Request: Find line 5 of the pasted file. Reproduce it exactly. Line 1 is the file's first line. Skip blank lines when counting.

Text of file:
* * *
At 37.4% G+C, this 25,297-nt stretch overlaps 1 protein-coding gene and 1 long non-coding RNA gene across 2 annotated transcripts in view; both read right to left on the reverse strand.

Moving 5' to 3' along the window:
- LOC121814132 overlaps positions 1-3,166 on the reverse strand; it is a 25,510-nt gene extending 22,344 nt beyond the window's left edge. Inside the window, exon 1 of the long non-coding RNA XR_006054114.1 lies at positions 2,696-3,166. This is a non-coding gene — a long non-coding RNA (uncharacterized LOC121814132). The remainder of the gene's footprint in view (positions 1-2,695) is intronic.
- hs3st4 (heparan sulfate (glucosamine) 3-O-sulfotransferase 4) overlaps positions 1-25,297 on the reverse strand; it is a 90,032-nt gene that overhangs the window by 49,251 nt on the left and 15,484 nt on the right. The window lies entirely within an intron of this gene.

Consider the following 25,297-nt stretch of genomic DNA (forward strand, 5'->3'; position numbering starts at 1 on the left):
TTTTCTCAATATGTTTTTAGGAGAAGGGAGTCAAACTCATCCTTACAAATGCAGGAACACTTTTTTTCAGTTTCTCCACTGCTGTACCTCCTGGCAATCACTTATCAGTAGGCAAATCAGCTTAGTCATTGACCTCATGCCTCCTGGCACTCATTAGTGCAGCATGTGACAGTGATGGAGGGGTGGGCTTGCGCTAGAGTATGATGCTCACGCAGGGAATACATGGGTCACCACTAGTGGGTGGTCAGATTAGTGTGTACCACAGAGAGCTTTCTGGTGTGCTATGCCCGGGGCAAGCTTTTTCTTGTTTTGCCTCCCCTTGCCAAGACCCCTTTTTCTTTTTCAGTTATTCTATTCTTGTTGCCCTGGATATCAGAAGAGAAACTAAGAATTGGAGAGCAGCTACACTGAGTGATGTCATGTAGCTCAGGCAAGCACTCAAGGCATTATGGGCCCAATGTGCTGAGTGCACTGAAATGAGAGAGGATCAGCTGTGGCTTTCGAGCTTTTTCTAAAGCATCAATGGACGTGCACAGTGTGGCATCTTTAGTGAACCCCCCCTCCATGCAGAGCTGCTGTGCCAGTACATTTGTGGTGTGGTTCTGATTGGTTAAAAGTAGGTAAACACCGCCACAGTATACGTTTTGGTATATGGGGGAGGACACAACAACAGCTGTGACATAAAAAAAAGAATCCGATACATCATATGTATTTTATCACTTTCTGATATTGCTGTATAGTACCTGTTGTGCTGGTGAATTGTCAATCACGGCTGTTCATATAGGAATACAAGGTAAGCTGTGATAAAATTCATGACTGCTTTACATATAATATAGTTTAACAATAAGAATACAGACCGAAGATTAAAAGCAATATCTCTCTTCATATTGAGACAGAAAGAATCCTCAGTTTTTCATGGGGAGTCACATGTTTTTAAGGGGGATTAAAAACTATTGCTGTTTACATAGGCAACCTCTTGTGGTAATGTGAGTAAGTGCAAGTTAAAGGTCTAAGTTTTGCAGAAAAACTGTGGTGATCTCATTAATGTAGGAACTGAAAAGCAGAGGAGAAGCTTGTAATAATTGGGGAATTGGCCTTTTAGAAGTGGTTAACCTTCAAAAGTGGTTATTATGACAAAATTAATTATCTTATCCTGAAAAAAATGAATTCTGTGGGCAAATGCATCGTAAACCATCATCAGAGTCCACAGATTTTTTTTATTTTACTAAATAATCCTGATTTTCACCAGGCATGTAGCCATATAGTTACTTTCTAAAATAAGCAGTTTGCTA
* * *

Consider the following 25,297-nt stretch of genomic DNA (forward strand, 5'->3'; position numbering starts at 1 on the left):